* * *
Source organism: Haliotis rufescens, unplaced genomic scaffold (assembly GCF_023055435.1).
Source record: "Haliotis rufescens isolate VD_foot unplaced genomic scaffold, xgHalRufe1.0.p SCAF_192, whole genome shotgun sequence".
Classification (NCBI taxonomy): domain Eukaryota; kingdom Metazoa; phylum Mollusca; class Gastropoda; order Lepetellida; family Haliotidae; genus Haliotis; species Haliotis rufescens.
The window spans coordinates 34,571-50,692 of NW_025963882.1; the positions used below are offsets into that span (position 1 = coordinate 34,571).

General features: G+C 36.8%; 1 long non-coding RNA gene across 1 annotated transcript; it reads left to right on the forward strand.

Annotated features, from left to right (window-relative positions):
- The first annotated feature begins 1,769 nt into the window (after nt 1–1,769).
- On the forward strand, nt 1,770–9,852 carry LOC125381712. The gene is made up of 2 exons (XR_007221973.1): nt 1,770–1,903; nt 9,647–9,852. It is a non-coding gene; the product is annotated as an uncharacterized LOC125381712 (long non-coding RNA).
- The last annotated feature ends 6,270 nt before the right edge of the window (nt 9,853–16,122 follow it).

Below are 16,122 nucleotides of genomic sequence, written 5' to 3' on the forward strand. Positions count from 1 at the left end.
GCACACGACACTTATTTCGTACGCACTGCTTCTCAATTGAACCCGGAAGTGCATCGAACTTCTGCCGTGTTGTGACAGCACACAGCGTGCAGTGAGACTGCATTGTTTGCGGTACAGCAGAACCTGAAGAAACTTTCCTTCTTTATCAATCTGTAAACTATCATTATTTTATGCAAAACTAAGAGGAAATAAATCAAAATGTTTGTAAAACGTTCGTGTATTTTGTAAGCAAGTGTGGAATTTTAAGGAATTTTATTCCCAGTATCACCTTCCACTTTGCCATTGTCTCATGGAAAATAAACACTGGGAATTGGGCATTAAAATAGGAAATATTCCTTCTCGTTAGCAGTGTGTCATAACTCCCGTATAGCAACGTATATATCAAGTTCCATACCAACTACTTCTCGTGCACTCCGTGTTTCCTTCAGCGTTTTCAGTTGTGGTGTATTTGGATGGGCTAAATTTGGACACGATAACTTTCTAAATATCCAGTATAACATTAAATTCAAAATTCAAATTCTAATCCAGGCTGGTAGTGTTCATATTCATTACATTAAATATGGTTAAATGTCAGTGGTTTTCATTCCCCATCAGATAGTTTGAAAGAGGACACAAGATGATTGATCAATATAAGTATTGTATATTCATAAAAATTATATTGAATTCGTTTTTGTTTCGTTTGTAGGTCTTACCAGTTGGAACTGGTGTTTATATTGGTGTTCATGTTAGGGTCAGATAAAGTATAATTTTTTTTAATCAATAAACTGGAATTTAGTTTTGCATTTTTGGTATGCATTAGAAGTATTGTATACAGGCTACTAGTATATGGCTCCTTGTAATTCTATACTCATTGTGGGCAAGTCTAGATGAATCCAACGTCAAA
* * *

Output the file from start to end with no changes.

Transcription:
Source organism: Haliotis rufescens, unplaced genomic scaffold (assembly GCF_023055435.1).
Source record: "Haliotis rufescens isolate VD_foot unplaced genomic scaffold, xgHalRufe1.0.p SCAF_192, whole genome shotgun sequence".
Classification (NCBI taxonomy): domain Eukaryota; kingdom Metazoa; phylum Mollusca; class Gastropoda; order Lepetellida; family Haliotidae; genus Haliotis; species Haliotis rufescens.
The window spans coordinates 34,571-50,692 of NW_025963882.1; the positions used below are offsets into that span (position 1 = coordinate 34,571).

General features: G+C 36.8%; 1 long non-coding RNA gene across 1 annotated transcript; it reads left to right on the forward strand.

Annotated features, from left to right (window-relative positions):
- The first annotated feature begins 1,769 nt into the window (after nt 1–1,769).
- On the forward strand, nt 1,770–9,852 carry LOC125381712. The gene is made up of 2 exons (XR_007221973.1): nt 1,770–1,903; nt 9,647–9,852. It is a non-coding gene; the product is annotated as an uncharacterized LOC125381712 (long non-coding RNA).
- The last annotated feature ends 6,270 nt before the right edge of the window (nt 9,853–16,122 follow it).

Below are 16,122 nucleotides of genomic sequence, written 5' to 3' on the forward strand. Positions count from 1 at the left end.
GCACACGACACTTATTTCGTACGCACTGCTTCTCAATTGAACCCGGAAGTGCATCGAACTTCTGCCGTGTTGTGACAGCACACAGCGTGCAGTGAGACTGCATTGTTTGCGGTACAGCAGAACCTGAAGAAACTTTCCTTCTTTATCAATCTGTAAACTATCATTATTTTATGCAAAACTAAGAGGAAATAAATCAAAATGTTTGTAAAACGTTCGTGTATTTTGTAAGCAAGTGTGGAATTTTAAGGAATTTTATTCCCAGTATCACCTTCCACTTTGCCATTGTCTCATGGAAAATAAACACTGGGAATTGGGCATTAAAATAGGAAATATTCCTTCTCGTTAGCAGTGTGTCATAACTCCCGTATAGCAACGTATATATCAAGTTCCATACCAACTACTTCTCGTGCACTCCGTGTTTCCTTCAGCGTTTTCAGTTGTGGTGTATTTGGATGGGCTAAATTTGGACACGATAACTTTCTAAATATCCAGTATAACATTAAATTCAAAATTCAAATTCTAATCCAGGCTGGTAGTGTTCATATTCATTACATTAAATATGGTTAAATGTCAGTGGTTTTCATTCCCCATCAGATAGTTTGAAAGAGGACACAAGATGATTGATCAATATAAGTATTGTATATTCATAAAAATTATATTGAATTCGTTTTTGTTTCGTTTGTAGGTCTTACCAGTTGGAACTGGTGTTTATATTGGTGTTCATGTTAGGGTCAGATAAAGTATAATTTTTTTTAATCAATAAACTGGAATTTAGTTTTGCATTTTTGGTATGCATTAGAAGTATTGTATACAGGCTACTAGTATATGGCTCCTTGTAATTCTATACTCATTGTGGGCAAGTCTAGATGAATCCAACGTCAAA